This is taken from an old exam of my university that I am using to prepare myself for the coming exam:

Given is a language $\text{Goto}_{17}^c \subseteq \text{Goto}$. This language contains exactly those $\text{Goto}$ programs in which no constant is ever above $17$ nor any variable ever above $c$.

$Goto$ here describes the set of all programs written in the $Goto$ language made up of the following elements:

With variables $v_i \in \mathbb{N}$ and constants $c \in \mathbb{N}$
Assignment: $x_i := c, x_i := x_i \pm c$
Conditional Jump: if(Comparison) goto $L_i$
Haltcommand: halt

I am currently struggling with the formalization of a proof, but this is what I have come to so far, phrased very casually: For any given program in this set we know that it is finite. A finite program contains a finite amount of variables and a finite amount of states, or lines to be in. As such, there is a finite amount of configurations in which this process can be. If we let this program run, we can keep a list of all configurations we have seen. That is, the combination of all used variable-values and the state of the program. If we let the program run, there must be one of two things that happens eventually: The program halts. In this case, we return YES and have decided that it halts. The program reaches a configuration that has been recorded before. As the language is deterministic, this means that we must have gone a full loop which will exactly repeat now.

No other case can exist as that would mean that we keep running forever on finite code without repeating a configuration. This means after every step, among our list of infinite steps, there is a new configuration. This would mean that there are infinite configurations, which is a contradiction.

Is this correct? Furthermore, how would a more formal proof look if it is? If not, how would a correct proof look?

  • $\begingroup$ Please define what Goto$_{17}^c$ represents in the question and what Goto represents. $\endgroup$
    – D.W.
    Jul 19, 2020 at 8:16
  • $\begingroup$ @D.W. Everything should be in order now. $\endgroup$ Jul 19, 2020 at 8:35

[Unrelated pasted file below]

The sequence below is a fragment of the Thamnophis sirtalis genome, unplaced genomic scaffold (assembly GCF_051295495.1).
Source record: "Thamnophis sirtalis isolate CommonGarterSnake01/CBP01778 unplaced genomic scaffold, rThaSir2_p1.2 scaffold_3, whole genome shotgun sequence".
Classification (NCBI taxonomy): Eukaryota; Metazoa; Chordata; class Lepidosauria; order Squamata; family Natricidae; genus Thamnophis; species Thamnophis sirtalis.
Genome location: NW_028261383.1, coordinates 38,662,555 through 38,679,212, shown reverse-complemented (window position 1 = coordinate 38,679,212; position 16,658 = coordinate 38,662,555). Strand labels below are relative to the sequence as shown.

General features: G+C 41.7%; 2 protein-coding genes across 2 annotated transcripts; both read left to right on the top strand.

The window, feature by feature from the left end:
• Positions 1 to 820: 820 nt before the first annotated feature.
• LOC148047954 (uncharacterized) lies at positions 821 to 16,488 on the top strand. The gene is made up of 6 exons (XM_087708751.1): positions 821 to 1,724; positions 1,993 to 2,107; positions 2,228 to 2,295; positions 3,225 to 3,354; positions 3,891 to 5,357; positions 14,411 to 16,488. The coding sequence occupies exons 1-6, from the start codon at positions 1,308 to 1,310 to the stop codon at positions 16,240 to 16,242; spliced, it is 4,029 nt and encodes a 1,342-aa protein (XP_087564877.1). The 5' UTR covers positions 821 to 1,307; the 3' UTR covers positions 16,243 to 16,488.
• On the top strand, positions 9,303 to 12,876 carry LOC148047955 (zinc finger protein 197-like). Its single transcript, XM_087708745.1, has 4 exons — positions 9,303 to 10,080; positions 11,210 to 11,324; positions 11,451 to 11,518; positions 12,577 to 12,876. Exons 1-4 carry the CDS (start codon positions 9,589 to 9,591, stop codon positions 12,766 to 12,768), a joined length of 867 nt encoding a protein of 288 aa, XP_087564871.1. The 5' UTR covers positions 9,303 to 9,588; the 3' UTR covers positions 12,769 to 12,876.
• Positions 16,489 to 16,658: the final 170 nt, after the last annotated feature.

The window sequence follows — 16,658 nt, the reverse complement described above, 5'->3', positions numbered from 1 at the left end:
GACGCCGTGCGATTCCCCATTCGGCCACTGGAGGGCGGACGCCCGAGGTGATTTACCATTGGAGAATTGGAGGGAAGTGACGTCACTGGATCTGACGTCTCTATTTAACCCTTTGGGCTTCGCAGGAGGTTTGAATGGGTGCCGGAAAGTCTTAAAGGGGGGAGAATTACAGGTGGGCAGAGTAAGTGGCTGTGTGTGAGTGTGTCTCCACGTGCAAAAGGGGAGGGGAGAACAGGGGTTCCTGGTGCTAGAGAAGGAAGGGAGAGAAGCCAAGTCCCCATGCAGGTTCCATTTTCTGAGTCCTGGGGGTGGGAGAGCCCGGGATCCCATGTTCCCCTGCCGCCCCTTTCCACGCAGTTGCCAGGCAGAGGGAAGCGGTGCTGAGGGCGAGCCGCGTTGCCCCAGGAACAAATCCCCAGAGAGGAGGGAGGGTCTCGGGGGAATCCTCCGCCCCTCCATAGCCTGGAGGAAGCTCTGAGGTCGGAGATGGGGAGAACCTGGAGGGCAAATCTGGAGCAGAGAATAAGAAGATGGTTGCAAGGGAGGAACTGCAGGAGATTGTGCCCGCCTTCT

• $\begingroup$ The text of your question does not contain the question you are trying to answer or the theorem you are trying to prove. Please edit to provide that information. $\endgroup$
    – D.W.
    Jul 19, 2020 at 8:42
  • $\begingroup$ We discourage "please check whether my answer is correct" questions, as only "yes/no" answers are possible, which won't help you or future visitors. See here and here. Can you edit your post to ask about a specific conceptual issue you're uncertain about? As a rule of thumb, a good conceptual question should be useful even to someone who isn't looking at the problem you happen to be working on. If you just need someone to check your work, you might seek out a friend, classmate, or teacher. $\endgroup$
    – D.W.
    Jul 19, 2020 at 8:43
  • $\begingroup$ I really fixated on the constants part of this and missed the part where it mentioned that variables also can't go above 17. That's actually the critical part here. Even if constants could be as large as possible, as long as variables somehow can only ever by 17 at most the theorem holds. $\endgroup$
    – Jake
    Jul 20, 2020 at 20:34

1 Answer 1


There is a finite number of different states (the set of values of the variables and the program counter). Your "limited goto programs" are just a (messy) way to describe a deterministic finite automaton.

Or just reason that the program states being finite, it is certainly possible to map out all possible non-looping computations (by something like a breadth first search of the graph of states and neighbours).


Your Answer

By clicking “Post Your Answer”, you agree to our terms of service, privacy policy and cookie policy

Not the answer you're looking for? Browse other questions tagged or ask your own question.